Friday, January 28, 2011

Walking away from religious belief - my story

I grew up as a quasi- Episcopalian, sang in the junior choir. When I was 14, I was invited by a classmate to a baptist vacation bible school where I got “SAVED” i.e. born again as they say. I was an over-imaginative and socially alienated teen, happy to hear somebody loved me.... And when I say over imaginative, I was the sort, who as a child of three or four years old, had conversations with an imaginary species of “pookiebell,” a sort of small fairy creature that tended the ferns. It wasn't so much delusion as a strong creative streak that needed guidance.

In my teenage loneliness I conjured a deep emotional connection to Jesus and to god as I imagined their love for me. And this was the attraction.  I started going to a baptist church, and felt accepted there, and began writing christian folk songs. This belief conveniently kept me from having to make the usual teenage decisions about sex and drugs, gave me a ready-made group of people who were supposed to care about me and another far more  authoritative imaginary presence to talk to. After high school, I went to Philadelphia College of Bible as a music student. (Subsequent name changes include Philadelphia Biblical University. and now Cairn University)

The first chink in the old armor came one day when I was out passing out "Jesus Saves" booklets in Rittenhouse Square. I met a Hindu man and we spent some three and a half hours trying to convert each other.. My mind churned. We couldn't both be right, one of us had to be wrong, I thought. But he was every bit as sincere and devout as I was, knew his own holy books just as well...

The summer I got a job as a camp counselor at a religious “ranch” I was brought up short again when a fellow counselor told all the children that their mommies and daddies would burn in hell unless they came to believe. The terrible anguish of these children, who assumed the words of that counselor to be literal, immediate truth - starkly framed the barbarism inherent in the concept of hell.  It was the beginning of the end of fundamental evangelical Christianity for me. I no longer could believe in this version of god. Despite this, I returned to college in the fall - I needed to figure out what to do instead, how to change direction.

After one more year (three total) at bible collage, going through the motions, trying to understand - I dropped out and became an avid non-christian, interested in whatever I could read about religion(s). For many years I told the census takers I was a pantheist, a pagan, a  heathen. For a short while I I was into a sort of new age mumbo-jumboism & reincarnation,  and then dabbled in home-styled American buddhism & insight meditation. My religious opinions were further fleshed out by six years working for churches as a mezzo-soprano, including four years working for a Roman catholic church. I was a non-christian, quasi-atheist at the time, and my immediate musical bosses knew it.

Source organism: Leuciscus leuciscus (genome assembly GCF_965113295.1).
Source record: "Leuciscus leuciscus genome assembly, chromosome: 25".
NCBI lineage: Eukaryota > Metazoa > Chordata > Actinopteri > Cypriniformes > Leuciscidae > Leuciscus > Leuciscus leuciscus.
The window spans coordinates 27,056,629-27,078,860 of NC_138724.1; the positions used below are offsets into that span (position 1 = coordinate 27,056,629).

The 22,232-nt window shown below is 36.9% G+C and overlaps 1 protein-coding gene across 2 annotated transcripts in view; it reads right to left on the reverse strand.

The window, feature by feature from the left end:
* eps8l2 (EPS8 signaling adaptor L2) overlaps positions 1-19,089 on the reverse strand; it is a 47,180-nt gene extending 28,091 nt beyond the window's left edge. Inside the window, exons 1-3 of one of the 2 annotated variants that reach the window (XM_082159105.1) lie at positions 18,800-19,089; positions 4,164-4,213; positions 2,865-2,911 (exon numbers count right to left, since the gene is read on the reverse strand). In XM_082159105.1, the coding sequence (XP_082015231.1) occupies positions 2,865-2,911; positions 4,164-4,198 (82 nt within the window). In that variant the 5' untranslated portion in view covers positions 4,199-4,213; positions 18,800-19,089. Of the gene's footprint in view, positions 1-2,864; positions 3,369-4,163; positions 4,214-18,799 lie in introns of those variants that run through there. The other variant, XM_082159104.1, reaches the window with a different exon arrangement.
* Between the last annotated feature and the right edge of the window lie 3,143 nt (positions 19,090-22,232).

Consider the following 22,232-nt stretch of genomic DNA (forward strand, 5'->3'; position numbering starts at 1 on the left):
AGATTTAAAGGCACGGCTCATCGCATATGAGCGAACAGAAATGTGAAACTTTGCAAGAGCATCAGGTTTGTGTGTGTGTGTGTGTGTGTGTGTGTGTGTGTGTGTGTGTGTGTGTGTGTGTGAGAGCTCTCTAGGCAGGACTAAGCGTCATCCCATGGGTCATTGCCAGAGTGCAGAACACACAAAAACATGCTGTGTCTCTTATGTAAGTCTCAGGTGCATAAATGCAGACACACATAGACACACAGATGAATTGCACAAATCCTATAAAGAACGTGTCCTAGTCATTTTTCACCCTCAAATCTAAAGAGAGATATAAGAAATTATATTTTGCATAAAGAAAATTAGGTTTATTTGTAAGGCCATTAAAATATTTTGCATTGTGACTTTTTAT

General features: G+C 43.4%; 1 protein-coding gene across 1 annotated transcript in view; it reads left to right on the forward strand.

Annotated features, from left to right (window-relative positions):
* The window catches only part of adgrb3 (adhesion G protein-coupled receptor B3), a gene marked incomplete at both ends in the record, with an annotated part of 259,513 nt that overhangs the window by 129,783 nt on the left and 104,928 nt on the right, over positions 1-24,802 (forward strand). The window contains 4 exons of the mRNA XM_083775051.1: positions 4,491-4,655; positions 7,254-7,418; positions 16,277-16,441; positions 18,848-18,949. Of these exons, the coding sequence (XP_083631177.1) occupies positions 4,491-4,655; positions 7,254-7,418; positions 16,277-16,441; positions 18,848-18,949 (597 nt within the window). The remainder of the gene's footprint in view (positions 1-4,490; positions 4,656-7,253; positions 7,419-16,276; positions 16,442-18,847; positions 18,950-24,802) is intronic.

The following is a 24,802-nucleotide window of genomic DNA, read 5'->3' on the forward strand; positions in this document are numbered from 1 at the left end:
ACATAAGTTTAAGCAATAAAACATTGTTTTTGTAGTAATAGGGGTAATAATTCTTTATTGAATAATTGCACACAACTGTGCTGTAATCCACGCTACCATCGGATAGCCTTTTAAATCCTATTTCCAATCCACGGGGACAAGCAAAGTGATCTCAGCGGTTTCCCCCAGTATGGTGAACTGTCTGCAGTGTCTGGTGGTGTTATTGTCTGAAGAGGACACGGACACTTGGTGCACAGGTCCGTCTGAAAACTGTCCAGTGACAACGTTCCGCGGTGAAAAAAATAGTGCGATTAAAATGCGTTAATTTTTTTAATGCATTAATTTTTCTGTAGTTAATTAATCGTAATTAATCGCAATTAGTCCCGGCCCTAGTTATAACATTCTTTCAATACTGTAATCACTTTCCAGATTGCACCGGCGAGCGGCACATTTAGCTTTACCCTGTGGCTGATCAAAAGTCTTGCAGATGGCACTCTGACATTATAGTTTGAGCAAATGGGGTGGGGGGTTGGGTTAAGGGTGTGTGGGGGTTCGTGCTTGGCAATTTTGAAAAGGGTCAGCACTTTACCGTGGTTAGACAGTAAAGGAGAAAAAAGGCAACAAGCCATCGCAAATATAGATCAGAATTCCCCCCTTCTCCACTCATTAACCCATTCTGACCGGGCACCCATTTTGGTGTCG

Over the years I have done a lot of thinking about religion and it's creator - the human mind. At the core of each religion, there is always a set of people called mystics. When you read about their experiences they are remarkably similar even in religions that call each other heretics and infidels. I think the similarity is because a “mystical experience” is a brain-state that can happen to anyone who's brain chemistry gets bent in a particular way. It is a state accessible through mediation practice BUT it is a physical phenomenon, not a revelation of a god or gods and not a product of any supernatural process. Religious states of communion, thankfulness or “oneness” that often accompany prayer or meditation are also brain-based and beautiful even apart the common religious labels applied to them. They are natural states of the human brain.

Apparently, I have a atheistic and naturalistic view which excludes divinities as well as the supernatural.. Naturalists see no evidence for the supernatural, and no need for it either as all things, both interior and exterior, arise from the natural physical world. I am also a secular humanist. Secular humanists think that human beings should, without a god or a religion, try to live the best life they can using the power of reason to realize their unique abilities and thereby contribute to the good of society, mankind in general and to the life and history of the planet.
- Mar Walker